National wellness. Yeah. How ’bout global wellness? Oof. The overwhelm of that. It’s like that first stirring deep in the intestines when for half a second you imagine that you are not going to have diarrhea. And then the half second that follows when you become desperately better informed. You know, the intestinal call to action–if you don’t want to shit your pants you’d better get on your feet. These must be withdrawal symptoms of breaking the addiction to social media. The real world with all it’s real-world, real-time reality comes flooding back in and I’ve got to deal with it. And the horror that it’s all gotten so much worse while I’ve not been dealing with it, and then multiplied by 300 million people.
So I am aware now. I am compelled. I am on my feet. Diarrhea flushed. Hands washed. Ready to change. One step now, in which direction? First step–the divorce of total strangers is none of my goddamn business. This. Is. Not. News. It is certainly not information that I need to consume. The relative health of a presidential candidate? Fuck off with that. This country elected a disabled American as leader of the free world in 1933. Stop it. Unless I can help with some chicken soup or a research grant, this is not my business.
These are the first steps. One choice at a time. One invasive dump of data at a time. I’ve got border guards now on wellness watch, keeping that shit from cluttering up my mind. Maybe someday history will not document that live-tweeting is what passes for revolution these days. (Or blogging; yes, I see the irony.) We post blame. We riot. That’s pretty much all we’ve got. It’s just not working, my friends.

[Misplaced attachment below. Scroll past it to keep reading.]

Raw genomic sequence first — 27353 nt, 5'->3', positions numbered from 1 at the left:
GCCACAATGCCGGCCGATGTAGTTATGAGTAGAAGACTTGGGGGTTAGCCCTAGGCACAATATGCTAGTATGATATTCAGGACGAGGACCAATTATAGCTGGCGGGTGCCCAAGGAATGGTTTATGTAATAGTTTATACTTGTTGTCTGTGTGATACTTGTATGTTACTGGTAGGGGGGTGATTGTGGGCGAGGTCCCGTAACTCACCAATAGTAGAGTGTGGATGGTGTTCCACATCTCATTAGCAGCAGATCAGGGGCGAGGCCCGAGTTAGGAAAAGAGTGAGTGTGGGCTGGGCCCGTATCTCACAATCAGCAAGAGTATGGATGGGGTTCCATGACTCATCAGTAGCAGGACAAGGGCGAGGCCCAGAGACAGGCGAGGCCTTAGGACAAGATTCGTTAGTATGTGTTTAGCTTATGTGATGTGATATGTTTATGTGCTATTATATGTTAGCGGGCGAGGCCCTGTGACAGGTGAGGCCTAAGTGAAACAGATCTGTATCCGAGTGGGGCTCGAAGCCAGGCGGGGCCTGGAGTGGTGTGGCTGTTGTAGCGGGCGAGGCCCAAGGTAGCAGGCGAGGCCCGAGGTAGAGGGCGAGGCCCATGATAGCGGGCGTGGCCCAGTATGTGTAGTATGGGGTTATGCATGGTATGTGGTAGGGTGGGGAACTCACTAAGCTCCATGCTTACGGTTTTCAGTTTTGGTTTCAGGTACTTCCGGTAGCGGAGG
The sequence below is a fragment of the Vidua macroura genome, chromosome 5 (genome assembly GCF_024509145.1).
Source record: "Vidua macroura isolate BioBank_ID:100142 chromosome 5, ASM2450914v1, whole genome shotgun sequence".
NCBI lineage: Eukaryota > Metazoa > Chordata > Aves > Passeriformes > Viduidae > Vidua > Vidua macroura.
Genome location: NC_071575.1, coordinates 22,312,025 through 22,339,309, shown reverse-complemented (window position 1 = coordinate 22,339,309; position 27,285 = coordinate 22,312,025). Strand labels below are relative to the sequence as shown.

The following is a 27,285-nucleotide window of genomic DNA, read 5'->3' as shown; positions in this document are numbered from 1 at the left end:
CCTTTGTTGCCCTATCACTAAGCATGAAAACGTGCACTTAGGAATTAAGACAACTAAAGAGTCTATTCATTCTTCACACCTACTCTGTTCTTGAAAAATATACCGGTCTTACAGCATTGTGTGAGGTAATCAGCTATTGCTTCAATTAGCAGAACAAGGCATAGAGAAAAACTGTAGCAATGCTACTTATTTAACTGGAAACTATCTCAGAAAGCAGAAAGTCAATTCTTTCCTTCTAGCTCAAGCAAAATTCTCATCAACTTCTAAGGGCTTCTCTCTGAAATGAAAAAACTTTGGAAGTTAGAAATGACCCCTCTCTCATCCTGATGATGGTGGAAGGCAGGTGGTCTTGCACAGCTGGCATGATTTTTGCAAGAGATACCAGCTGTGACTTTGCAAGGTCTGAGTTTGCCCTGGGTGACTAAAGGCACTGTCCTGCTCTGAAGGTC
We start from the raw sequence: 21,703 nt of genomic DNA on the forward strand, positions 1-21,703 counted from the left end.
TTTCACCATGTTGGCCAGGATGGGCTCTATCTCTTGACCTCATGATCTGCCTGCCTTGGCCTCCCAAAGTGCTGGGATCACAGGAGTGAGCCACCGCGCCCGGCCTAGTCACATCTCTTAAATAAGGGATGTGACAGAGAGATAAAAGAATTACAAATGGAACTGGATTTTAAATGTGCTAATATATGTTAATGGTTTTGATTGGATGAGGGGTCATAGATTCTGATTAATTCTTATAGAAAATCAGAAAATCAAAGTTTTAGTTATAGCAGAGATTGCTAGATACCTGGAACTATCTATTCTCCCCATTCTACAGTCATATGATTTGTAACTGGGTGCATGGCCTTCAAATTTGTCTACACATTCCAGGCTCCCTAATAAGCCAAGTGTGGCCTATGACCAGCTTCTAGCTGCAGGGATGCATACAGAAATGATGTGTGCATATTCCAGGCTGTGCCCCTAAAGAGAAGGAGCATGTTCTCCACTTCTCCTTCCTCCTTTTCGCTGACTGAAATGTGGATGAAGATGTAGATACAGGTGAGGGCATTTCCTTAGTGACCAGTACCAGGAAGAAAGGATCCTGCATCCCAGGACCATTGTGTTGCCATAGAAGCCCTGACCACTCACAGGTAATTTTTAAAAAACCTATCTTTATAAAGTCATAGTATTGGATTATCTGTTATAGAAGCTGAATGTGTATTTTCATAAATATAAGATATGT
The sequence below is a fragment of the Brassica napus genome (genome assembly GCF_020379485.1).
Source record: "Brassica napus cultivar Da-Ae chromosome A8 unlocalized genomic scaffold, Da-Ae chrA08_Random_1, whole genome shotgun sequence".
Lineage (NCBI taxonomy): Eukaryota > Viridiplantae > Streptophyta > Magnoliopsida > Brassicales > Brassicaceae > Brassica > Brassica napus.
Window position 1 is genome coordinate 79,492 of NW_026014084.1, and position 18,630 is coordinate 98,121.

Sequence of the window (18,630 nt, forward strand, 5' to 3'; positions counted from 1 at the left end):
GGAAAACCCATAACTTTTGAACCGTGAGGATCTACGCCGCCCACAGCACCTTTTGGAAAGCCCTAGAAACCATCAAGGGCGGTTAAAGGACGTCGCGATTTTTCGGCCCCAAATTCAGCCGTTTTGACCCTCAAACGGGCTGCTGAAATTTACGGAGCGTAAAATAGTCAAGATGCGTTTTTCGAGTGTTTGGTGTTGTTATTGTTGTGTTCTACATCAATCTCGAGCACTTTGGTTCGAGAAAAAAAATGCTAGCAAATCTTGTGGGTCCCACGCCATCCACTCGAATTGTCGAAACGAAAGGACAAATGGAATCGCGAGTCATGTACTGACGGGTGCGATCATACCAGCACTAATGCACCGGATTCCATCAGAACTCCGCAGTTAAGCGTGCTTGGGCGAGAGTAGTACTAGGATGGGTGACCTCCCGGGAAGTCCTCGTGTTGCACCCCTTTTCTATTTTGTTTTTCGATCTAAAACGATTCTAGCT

For followers who have been reading my online novel, I’ve been forced to take it offline. I’ll be working on it the old-fashioned way now, as novelists of yore did it for eons. I do intend to publish it in some way on some future day. Those of you who were actively following the story line, not to worry. It’ll be there. It’s just not safe to keep it online in blog form anymore. To take anecdotal license with another author’s ominous words, the internet is dark and full of terrors.
I’m less worried that hackers, trolls, and thieves will steal my words of wellness here. No one seems to be breaking in to purloin opinions on yoga, mental health, ayurveda, body image, and the like. Hell, if the web crawlers of the world were interested in wellness they’d spend their time getting well and being well instead of peepin’ and creepin’ on unfinished novels.
As for my own wellness, that novel is part of my practice. My business. It has become my primary creative outlet now that I’ve winnowed my creations down to the bare essentials. So I’m not giving it up. I just won’t be hanging it out on the clothesline anymore. I realize, of course, that it was never safe online–that it never should have been online at all–but for a time I needed a way to foist my creativity upon the world at large. I couldn’t just create. I had to create and then send. I’ve made peace that I’ll send it in book form once it is complete.
Taking my own medicine, these are the things I did not tweet this week:
Disregard any advice that begins “never let…”
Think of these as kryptonite:
“I can’t wait.” Yes you can.
“I can’t imagine.” Yes you can
“I can’t.” Yes you can.
And of course, the Tinas:
— Ani Bagger
Oh, and lest I be the American Hypocrite, I like Netflix. Sometimes I love Netflix. I have designated Netflix time penciled into my week. But my perspective on it has changed. I’m more mindful of why and how much and when. I grouped it with all the rest because when we are not mindful of the whys and whens and how muches, we abuse it like all the rest. But otherwise, much love for Netflix.